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Doing better with this response thing

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kg201 posted 8/10/2014 19:32 PM

I was at dad's weekend with my son at his camp over the last few days. I had to turn him over to my X at 1:00 because that is when the moms came to be with the campers. We had a few bad exchanges this past week so I was not pleased to see her in person, and ignored her as I said goodbye to my son! and hello to my older son who had come with her. As I was walking away I heard her say, "hello Kris" in a snarky way. I kept going. I knew she was going to be pissed about my ignoring her and I planned responses in my head for the whole two hours home.

And then an hour after I returned I got the text from her saying, "When in front of the children, please acknowledge my existence. Our children would appreciate it, even if you don't give a shit about me."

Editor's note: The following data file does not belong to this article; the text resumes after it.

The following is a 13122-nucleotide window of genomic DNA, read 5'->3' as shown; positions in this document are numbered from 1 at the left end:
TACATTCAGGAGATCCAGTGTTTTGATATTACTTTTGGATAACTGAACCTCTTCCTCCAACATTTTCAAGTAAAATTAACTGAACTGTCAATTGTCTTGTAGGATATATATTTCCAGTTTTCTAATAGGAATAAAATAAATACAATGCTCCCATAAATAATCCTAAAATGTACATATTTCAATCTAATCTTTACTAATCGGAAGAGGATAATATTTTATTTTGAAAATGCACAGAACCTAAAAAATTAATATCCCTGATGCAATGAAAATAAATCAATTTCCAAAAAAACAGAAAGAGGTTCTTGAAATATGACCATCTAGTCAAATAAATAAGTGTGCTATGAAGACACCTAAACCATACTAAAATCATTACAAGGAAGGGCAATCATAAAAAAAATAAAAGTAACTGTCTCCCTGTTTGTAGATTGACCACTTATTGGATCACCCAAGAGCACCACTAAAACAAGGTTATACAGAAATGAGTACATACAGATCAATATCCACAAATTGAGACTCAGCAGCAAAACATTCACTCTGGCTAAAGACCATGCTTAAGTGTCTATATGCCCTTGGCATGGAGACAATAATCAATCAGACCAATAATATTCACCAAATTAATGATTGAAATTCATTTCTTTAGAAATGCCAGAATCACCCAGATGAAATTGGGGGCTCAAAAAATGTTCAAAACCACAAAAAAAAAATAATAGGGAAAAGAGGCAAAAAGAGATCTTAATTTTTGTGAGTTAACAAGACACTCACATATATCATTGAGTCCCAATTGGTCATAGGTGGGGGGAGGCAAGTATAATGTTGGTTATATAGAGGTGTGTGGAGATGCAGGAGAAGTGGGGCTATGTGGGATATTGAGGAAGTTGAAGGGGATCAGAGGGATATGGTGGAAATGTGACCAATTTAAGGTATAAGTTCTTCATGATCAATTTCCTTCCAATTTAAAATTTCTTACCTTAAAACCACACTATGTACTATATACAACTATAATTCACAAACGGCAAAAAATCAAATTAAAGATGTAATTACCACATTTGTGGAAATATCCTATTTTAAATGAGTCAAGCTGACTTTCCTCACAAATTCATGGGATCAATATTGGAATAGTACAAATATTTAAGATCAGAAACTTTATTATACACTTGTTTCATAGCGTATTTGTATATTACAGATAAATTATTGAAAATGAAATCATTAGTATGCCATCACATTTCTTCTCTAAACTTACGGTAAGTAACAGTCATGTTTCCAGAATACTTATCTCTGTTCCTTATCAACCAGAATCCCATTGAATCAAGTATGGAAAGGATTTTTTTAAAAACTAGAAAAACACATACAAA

I wanted to respond with, "you're not fooling anyone with this caring about the kids thing." OR "you fired me from giving a shit about you."

But I haven't. And I feel good about that, even though I soooo want to. Those of you who have read my threads know that not responding to her bull has been hard for me.

The last part, the "even if you don't give a shit" part is the first time she has verbalized the " it's all about me." I have read on SI about how other waywards has spent countless hours asking for their BSs to have a pity party for them , but this is the first time I have seen my X put it in words (I have known This from her actions, but not her words).